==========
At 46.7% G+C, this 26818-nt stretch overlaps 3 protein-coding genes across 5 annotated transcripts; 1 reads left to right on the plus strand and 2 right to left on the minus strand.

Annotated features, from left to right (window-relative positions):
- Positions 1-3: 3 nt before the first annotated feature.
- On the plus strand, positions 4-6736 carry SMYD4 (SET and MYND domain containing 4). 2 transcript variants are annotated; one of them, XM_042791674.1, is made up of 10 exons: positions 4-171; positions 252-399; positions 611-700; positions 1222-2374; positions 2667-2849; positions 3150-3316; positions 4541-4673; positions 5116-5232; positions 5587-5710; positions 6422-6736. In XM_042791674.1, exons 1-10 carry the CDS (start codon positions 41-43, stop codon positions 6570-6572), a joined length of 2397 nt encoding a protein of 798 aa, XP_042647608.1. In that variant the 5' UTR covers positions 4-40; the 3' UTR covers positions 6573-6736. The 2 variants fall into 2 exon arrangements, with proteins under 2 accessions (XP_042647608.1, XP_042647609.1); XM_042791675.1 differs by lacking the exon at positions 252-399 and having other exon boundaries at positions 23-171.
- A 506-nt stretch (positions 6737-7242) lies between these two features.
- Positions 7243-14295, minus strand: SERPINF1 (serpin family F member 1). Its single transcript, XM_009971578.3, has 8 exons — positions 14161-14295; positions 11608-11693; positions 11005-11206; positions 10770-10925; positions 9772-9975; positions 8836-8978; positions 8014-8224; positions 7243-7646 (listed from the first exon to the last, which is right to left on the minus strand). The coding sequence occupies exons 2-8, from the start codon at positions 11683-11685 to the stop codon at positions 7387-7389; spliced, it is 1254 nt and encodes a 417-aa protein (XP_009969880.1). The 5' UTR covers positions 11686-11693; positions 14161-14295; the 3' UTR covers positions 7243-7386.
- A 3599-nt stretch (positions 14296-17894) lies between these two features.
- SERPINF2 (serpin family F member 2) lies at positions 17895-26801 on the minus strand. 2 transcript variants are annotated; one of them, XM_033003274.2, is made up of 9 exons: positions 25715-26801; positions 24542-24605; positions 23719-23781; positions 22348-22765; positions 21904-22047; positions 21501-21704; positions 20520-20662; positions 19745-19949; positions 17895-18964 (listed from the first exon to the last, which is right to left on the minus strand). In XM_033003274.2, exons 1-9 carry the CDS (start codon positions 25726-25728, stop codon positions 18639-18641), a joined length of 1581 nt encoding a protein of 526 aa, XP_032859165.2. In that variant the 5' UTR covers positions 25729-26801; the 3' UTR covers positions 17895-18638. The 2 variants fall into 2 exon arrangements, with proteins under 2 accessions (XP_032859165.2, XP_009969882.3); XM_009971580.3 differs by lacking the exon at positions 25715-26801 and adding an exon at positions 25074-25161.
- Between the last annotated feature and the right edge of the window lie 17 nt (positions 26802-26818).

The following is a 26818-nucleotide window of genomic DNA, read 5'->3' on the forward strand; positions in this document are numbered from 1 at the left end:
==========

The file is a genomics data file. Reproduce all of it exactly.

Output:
At 46.7% G+C, this 26818-nt stretch overlaps 3 protein-coding genes across 5 annotated transcripts; 1 reads left to right on the plus strand and 2 right to left on the minus strand.

Annotated features, from left to right (window-relative positions):
- Positions 1-3: 3 nt before the first annotated feature.
- On the plus strand, positions 4-6736 carry SMYD4 (SET and MYND domain containing 4). 2 transcript variants are annotated; one of them, XM_042791674.1, is made up of 10 exons: positions 4-171; positions 252-399; positions 611-700; positions 1222-2374; positions 2667-2849; positions 3150-3316; positions 4541-4673; positions 5116-5232; positions 5587-5710; positions 6422-6736. In XM_042791674.1, exons 1-10 carry the CDS (start codon positions 41-43, stop codon positions 6570-6572), a joined length of 2397 nt encoding a protein of 798 aa, XP_042647608.1. In that variant the 5' UTR covers positions 4-40; the 3' UTR covers positions 6573-6736. The 2 variants fall into 2 exon arrangements, with proteins under 2 accessions (XP_042647608.1, XP_042647609.1); XM_042791675.1 differs by lacking the exon at positions 252-399 and having other exon boundaries at positions 23-171.
- A 506-nt stretch (positions 6737-7242) lies between these two features.
- Positions 7243-14295, minus strand: SERPINF1 (serpin family F member 1). Its single transcript, XM_009971578.3, has 8 exons — positions 14161-14295; positions 11608-11693; positions 11005-11206; positions 10770-10925; positions 9772-9975; positions 8836-8978; positions 8014-8224; positions 7243-7646 (listed from the first exon to the last, which is right to left on the minus strand). The coding sequence occupies exons 2-8, from the start codon at positions 11683-11685 to the stop codon at positions 7387-7389; spliced, it is 1254 nt and encodes a 417-aa protein (XP_009969880.1). The 5' UTR covers positions 11686-11693; positions 14161-14295; the 3' UTR covers positions 7243-7386.
- A 3599-nt stretch (positions 14296-17894) lies between these two features.
- SERPINF2 (serpin family F member 2) lies at positions 17895-26801 on the minus strand. 2 transcript variants are annotated; one of them, XM_033003274.2, is made up of 9 exons: positions 25715-26801; positions 24542-24605; positions 23719-23781; positions 22348-22765; positions 21904-22047; positions 21501-21704; positions 20520-20662; positions 19745-19949; positions 17895-18964 (listed from the first exon to the last, which is right to left on the minus strand). In XM_033003274.2, exons 1-9 carry the CDS (start codon positions 25726-25728, stop codon positions 18639-18641), a joined length of 1581 nt encoding a protein of 526 aa, XP_032859165.2. In that variant the 5' UTR covers positions 25729-26801; the 3' UTR covers positions 17895-18638. The 2 variants fall into 2 exon arrangements, with proteins under 2 accessions (XP_032859165.2, XP_009969882.3); XM_009971580.3 differs by lacking the exon at positions 25715-26801 and adding an exon at positions 25074-25161.
- Between the last annotated feature and the right edge of the window lie 17 nt (positions 26802-26818).

The following is a 26818-nucleotide window of genomic DNA, read 5'->3' on the forward strand; positions in this document are numbered from 1 at the left end: